June 21, 2012
Large Food Corps Analyzed In New Series
Connie K. Ho for redOrbit.com
In the past, the uphill battle was against Big Tobacco. These days, there´s been an increased fervor in the fight against “Big Food.” Recently, a new series on the effects of multinational food corporations was launched. In the project, a group of editors and guest editors explain how the multinational food and beverage industry has increased its impact on the global health agenda and impacted the obesity crisis; however, the companies have yet to be judged on their activities in the health arena.
The PLoS Medicine series focus on the theme of Big Food and studies the activities of the food and beverage industry in regards to health issues. The articles are a multi-disciplinary approach to discussing the role of health in Big Food. Big Food, as defined by the series, is described as the multinational food and beverage industry that has a large and concentrated market share.
The authors begin by illustrating the influence the multinational food corporations have in the world.
“Food, unlike tobacco and drugs, is necessary to live and is central to health and disease. And yet the big multinational food companies control what people everywhere eat, resulting in a stark and sick irony: one billion people on the planet are hungry while two billion are obese or overweight," argued the editors in an editorial.
The editorial also highlights how the food and beverage companies have made appearances in the global health arena, presenting at various conferences and United Nationals meetings. They even launched a rebranding campaign that paints them as “nutrition companies.” With these actions, these companies act as experts in areas like food production, malnutrition, obesity, and poverty. However, the editors of PLoS Medicine believe that the corporations are motivated by profit of selling food on a global basis rather than working with a corporate social mindset.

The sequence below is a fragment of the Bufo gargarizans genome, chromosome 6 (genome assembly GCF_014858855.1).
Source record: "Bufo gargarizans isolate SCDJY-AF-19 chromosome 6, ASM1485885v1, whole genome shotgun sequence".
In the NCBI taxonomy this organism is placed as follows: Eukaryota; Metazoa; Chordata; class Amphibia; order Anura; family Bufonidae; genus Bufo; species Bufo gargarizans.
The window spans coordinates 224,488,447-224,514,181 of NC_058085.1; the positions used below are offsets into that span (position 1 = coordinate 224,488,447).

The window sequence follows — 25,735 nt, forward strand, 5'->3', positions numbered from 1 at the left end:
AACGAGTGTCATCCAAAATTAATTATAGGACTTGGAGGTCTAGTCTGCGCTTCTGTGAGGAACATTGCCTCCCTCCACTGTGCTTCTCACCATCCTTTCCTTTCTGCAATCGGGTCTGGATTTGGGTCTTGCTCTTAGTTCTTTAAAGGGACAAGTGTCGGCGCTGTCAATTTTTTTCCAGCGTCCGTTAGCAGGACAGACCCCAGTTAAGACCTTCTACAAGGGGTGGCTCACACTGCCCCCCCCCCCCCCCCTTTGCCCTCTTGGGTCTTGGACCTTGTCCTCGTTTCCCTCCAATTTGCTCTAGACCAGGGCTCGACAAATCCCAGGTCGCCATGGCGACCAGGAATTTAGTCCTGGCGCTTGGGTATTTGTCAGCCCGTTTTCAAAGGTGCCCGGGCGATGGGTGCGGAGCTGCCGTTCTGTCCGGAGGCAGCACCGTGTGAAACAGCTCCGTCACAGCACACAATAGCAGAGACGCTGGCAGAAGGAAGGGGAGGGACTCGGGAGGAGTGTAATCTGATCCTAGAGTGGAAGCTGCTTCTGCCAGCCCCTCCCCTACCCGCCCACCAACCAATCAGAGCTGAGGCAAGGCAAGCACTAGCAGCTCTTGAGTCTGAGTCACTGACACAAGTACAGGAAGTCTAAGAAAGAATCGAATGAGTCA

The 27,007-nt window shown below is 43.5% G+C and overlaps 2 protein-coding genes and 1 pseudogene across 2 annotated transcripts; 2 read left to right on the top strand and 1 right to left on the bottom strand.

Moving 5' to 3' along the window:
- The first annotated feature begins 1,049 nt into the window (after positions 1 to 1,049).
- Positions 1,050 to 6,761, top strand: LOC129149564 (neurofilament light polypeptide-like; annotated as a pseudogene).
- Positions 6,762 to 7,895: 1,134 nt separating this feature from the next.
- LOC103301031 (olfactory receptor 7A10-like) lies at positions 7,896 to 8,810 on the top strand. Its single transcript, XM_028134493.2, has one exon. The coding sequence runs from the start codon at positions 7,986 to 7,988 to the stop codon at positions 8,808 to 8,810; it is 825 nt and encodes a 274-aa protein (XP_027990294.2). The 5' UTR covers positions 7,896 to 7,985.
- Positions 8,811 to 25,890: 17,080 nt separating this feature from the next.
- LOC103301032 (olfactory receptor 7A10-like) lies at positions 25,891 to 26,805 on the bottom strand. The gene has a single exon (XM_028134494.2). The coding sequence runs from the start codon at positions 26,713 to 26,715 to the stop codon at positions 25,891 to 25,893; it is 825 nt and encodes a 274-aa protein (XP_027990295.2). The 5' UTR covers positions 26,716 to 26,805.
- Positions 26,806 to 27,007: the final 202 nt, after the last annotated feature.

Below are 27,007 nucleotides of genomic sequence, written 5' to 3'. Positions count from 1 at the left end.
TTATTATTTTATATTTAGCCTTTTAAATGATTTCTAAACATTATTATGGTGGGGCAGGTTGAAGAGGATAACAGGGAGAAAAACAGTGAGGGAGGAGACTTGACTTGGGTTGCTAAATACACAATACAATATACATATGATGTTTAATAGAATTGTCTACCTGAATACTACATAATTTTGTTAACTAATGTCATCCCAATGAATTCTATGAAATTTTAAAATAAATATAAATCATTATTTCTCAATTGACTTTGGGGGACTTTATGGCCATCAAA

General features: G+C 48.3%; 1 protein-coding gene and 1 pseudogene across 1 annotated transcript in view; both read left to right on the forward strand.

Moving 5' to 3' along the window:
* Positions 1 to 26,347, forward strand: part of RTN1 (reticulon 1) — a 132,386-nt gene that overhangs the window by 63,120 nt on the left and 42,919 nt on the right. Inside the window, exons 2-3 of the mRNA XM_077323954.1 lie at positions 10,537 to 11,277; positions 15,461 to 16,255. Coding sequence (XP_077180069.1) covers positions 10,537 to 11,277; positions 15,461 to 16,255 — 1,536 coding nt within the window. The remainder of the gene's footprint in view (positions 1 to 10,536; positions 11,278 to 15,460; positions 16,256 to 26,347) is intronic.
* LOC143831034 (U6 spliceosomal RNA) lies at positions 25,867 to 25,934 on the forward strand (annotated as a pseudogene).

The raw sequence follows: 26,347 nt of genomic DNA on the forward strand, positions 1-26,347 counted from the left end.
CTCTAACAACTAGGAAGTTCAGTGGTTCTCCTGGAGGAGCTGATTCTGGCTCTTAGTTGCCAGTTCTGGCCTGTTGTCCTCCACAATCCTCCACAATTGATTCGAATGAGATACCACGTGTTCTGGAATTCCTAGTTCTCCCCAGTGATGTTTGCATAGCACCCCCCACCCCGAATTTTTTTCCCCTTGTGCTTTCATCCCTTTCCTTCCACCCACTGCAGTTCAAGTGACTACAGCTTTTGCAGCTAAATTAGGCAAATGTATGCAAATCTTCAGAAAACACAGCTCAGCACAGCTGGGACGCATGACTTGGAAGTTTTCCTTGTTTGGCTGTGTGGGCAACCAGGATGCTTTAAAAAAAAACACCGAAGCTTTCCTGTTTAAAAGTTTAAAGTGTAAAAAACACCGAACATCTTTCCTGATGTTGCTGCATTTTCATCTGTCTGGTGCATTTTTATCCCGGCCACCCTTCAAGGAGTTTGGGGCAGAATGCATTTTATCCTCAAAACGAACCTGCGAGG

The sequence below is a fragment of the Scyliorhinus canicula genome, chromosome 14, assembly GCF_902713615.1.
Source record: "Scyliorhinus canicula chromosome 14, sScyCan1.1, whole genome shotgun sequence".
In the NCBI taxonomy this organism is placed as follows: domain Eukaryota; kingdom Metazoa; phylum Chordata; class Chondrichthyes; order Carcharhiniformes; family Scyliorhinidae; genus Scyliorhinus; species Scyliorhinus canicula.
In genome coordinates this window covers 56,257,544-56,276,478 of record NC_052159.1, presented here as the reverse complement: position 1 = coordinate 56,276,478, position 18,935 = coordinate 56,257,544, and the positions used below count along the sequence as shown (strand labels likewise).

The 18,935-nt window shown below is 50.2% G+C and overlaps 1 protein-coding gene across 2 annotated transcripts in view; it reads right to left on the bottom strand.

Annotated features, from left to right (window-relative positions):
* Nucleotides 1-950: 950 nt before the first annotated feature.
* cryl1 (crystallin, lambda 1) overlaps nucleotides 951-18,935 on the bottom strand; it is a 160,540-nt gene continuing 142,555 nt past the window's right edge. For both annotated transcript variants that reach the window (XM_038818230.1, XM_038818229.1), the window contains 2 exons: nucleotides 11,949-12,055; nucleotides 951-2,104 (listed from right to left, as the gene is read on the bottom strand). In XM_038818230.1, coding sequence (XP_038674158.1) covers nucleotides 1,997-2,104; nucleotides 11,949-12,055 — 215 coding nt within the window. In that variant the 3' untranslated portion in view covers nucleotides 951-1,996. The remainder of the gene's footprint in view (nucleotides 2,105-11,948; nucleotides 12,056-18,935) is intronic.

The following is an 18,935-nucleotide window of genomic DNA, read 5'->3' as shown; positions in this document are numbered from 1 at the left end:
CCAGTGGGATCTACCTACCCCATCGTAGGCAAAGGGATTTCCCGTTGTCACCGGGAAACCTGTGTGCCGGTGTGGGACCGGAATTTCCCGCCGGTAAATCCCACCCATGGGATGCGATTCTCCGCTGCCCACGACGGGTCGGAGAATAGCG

"Why does the global health community find this acceptable and how do these conflicts of interest play out?" questioned the editors in the piece on the role that the food industry has in regards to the health issues.
Besides the editorial, guest editors also contributed an accompany essay in the series on Big Food. The essay describes public health professionals as failing to act against Big Food. The editors include Marion Nestle from New York University and David Stuckler from Cambridge University.
“Public health professionals must recognize that Big Food's influence on global food systems is a problem, and do what is needed to reach a consensus about how to engage critically“¦ [they] must place as high a priority on nutrition as they do on HIV, infectious diseases, and other disease threats," stated Nestle and Stuckler in the series.
In concluding, the guest editors recommend that public health professionals look into initiatives that can better inform the public.
"They should support initiatives such as restrictions on marketing to children, better nutrition standards for school meals, and taxes on sugar-sweetened beverages. The central aim of public health must be to bring into alignment Big Food's profit motives with public health goals. Without taking direct and concerted action to expose and regulate the vested interests of Big Food, epidemics of poverty, hunger, and obesity are likely to become more acute," wrote the guest editors in the essay.